Uncomfortable discussions about taboo subjects could be key to helping prevent people from being drawn towards right-wing extremism, with referrals on the rise in Lincolnshire according to police.
PC Riz Chothia has worked as the Prevent Officer for EMSOU (East Midlands Special Operations Unit) Lincolnshire for 11 years. Prevent is part of the government’s national counter terrorism strategy, which aims to try and safeguard and re-direct people before a criminal offence is committed.
Latest Home Office figures show a 36% rise nationally in referrals to Prevent relating specifically to the extreme right wing. The rise is also evident across Lincolnshire.
Riz told The Lincolnite: “Sometimes having these discussions and conversations, putting on events and doing these things can be a little bit uncomfortable when you’re talking about prejudice and discrimination, stereotyping and labelling, how these things can lead to hate and how hate can manifest itself as extremism.
“It’s important to have these uncomfortable discussions to get these things out there in the open.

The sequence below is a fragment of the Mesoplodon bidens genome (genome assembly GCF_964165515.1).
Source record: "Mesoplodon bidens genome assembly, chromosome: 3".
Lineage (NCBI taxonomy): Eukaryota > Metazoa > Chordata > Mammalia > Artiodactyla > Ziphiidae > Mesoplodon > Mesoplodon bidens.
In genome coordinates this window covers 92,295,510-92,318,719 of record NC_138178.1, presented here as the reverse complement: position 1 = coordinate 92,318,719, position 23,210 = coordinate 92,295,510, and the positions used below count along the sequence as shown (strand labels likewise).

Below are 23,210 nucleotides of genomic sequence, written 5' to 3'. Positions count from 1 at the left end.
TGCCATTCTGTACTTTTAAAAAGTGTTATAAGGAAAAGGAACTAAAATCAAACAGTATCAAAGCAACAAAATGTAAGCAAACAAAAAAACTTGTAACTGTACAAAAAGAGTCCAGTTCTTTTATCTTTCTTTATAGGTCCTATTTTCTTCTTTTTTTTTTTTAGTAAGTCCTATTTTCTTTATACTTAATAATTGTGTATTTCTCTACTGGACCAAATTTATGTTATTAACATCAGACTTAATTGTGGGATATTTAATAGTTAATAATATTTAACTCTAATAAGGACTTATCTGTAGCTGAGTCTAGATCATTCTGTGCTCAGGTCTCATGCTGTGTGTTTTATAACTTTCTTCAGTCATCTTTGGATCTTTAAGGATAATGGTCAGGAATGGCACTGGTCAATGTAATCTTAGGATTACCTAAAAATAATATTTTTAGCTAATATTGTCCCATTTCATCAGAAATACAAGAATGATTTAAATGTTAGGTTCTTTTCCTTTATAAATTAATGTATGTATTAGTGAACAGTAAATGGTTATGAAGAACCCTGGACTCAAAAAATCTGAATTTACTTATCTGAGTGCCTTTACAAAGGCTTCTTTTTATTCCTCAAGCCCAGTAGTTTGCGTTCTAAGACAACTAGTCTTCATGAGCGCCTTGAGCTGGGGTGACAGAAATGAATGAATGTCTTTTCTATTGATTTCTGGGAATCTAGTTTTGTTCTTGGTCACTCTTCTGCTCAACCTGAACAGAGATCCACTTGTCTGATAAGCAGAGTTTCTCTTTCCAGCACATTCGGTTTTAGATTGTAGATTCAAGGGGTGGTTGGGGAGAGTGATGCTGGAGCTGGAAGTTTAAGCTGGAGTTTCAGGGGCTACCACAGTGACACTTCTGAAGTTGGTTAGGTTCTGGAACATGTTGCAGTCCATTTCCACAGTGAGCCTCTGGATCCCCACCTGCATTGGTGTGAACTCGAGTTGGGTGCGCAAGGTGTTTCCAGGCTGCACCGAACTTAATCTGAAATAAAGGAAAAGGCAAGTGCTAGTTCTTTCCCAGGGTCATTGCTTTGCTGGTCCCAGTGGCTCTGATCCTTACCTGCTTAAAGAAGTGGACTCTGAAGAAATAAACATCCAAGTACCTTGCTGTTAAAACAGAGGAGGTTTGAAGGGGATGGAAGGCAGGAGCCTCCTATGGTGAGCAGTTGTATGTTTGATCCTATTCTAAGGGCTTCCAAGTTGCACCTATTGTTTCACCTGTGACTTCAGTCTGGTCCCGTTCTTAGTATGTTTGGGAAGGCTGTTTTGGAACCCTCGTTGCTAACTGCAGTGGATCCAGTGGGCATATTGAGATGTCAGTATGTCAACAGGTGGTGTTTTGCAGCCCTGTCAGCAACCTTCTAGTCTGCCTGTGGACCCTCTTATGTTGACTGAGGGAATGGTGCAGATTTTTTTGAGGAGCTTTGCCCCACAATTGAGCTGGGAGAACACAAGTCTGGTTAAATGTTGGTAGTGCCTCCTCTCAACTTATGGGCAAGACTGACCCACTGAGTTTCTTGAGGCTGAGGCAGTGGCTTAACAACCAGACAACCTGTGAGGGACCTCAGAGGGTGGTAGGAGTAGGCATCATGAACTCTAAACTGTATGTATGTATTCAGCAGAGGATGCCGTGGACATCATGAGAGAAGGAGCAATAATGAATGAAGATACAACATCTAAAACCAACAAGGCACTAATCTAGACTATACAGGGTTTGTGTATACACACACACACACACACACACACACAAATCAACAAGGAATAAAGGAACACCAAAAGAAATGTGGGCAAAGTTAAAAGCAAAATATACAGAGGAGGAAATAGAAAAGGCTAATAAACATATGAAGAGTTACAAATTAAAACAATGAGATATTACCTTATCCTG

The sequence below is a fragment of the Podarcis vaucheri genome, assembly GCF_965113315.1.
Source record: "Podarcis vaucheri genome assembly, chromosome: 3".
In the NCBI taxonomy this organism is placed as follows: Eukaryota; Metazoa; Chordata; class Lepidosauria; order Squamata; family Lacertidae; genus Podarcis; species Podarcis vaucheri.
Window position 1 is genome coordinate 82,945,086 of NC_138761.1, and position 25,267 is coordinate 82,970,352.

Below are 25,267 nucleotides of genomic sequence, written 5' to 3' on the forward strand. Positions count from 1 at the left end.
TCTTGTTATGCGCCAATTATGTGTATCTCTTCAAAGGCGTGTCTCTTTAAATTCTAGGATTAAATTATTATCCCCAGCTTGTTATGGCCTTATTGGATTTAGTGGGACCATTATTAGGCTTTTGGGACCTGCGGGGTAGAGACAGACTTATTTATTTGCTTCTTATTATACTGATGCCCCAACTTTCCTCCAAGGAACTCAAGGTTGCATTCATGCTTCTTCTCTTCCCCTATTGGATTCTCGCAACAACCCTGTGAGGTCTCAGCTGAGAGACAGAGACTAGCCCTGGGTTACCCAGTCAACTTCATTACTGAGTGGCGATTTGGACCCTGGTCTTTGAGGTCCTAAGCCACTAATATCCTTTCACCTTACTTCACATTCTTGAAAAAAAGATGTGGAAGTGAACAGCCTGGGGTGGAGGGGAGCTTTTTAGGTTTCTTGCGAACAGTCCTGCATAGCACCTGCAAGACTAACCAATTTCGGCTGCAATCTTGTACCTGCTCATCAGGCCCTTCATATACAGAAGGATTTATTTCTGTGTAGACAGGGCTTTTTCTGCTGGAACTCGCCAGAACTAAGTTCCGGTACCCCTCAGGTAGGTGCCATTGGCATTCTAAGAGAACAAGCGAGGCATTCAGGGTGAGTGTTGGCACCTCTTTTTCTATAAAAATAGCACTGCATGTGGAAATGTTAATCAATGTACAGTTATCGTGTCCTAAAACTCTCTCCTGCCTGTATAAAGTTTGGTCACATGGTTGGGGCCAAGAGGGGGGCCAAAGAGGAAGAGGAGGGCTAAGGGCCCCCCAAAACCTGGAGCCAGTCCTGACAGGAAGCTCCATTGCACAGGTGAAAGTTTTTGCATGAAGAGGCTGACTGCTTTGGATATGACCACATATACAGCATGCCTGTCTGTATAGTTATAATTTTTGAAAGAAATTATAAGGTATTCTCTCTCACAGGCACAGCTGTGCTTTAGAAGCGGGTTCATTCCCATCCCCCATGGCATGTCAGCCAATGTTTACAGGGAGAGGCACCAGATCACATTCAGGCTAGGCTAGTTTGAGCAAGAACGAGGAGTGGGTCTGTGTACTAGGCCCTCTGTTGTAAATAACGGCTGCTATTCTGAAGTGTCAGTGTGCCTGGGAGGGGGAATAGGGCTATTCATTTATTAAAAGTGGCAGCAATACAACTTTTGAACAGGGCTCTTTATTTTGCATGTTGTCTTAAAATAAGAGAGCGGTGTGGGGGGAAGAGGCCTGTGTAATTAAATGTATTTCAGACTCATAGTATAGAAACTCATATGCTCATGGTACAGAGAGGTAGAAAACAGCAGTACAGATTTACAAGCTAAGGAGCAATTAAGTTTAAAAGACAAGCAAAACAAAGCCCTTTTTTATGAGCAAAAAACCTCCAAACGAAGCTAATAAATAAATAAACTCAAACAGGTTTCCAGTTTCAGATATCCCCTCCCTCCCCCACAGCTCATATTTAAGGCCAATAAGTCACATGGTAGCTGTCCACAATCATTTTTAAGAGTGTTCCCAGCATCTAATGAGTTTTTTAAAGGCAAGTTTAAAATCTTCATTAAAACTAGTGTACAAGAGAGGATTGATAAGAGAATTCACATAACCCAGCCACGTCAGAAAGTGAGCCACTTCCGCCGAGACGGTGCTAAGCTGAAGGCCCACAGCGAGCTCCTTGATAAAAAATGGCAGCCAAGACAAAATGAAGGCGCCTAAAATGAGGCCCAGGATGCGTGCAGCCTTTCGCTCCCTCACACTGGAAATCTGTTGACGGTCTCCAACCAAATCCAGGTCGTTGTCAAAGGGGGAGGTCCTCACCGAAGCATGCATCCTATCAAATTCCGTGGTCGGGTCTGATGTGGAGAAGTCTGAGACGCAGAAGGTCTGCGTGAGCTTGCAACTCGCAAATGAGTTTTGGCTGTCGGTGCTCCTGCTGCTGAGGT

“For some people it is simply curiosity; curiosity is fine if somebody wants to understand and learn a bit more, it’s not a problem. But for a minority of people it doesn’t stop at curiosity, they become drawn down a particular path. Prevent is about trying to intervene while that person is walking down that path.”
Local referrals in Lincolnshire of extreme right wing behaviour include young people sat in their bedroom “tapping away and being drawn towards a particular idea,” graffitiing, etching something onto a table, or posting online.
This is where Prevent intervenes to help identify the needs and trying to provide support for an individual.
When asked if the problem has become worse since the referendum vote in 2016, Riz said: “I wouldn’t put it down to Brexit. What we’ve seen is a steady rise over a number of years as a result of single issue protestations from 2010 onwards, and because people’s access to the internet as well.
“Over the last 10 years we’ve seen social media and the internet grow. People’s access to it has become much greater, so I wouldn’t put it down to one particular area, it’s maybe a combination of factors.”
Women can find out how they could play a vital role in preventing people from being drawn towards extremism at an event in Lincoln.
Lincolnshire Police is hosting a three-hour session at Bishop Grosseteste University between 9.30am-12.30pm on Thursday, July 4.
Riz added: “We thought it would be a really opportune time to try and get a small group of women together to try and impress upon them the real key role that they play with regards to protecting and safeguarding people.
“Studies have shown that if a person, a young person for example, has got a problem or they’ve got a concern either about themselves or somebody else, that the person they’re most likely to speak to in the first instance is their mother.”